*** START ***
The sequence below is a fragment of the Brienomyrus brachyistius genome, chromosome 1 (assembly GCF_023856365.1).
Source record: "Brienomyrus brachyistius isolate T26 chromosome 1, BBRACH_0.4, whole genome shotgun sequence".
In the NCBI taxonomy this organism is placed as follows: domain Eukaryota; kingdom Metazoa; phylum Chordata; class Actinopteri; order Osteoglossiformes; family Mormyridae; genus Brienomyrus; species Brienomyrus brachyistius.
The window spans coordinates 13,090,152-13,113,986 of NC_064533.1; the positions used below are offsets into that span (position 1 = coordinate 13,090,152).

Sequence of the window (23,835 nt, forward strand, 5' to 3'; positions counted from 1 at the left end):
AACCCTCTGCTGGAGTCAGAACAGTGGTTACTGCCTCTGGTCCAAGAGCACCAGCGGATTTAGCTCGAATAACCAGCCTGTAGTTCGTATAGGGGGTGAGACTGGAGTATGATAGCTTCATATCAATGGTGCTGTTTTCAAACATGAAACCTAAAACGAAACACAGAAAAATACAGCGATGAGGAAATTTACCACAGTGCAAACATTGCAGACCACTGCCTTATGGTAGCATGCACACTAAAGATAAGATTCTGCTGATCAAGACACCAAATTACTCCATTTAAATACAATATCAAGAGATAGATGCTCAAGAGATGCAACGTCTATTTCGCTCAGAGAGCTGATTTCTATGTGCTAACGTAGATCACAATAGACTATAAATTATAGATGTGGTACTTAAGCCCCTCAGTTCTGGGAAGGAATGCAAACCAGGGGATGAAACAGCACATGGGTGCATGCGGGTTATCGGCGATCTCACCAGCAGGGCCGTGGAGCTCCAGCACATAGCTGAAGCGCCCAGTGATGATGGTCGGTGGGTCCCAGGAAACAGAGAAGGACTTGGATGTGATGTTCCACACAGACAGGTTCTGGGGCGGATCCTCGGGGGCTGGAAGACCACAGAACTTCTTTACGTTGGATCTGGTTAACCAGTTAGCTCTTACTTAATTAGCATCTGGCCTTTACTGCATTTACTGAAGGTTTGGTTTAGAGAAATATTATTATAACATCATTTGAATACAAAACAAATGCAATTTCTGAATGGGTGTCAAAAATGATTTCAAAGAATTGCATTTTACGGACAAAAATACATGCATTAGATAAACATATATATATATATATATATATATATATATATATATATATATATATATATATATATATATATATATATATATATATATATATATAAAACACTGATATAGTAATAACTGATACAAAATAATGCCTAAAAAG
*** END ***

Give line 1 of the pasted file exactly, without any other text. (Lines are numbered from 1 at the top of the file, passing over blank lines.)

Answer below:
The sequence below is a fragment of the Brienomyrus brachyistius genome, chromosome 1 (assembly GCF_023856365.1).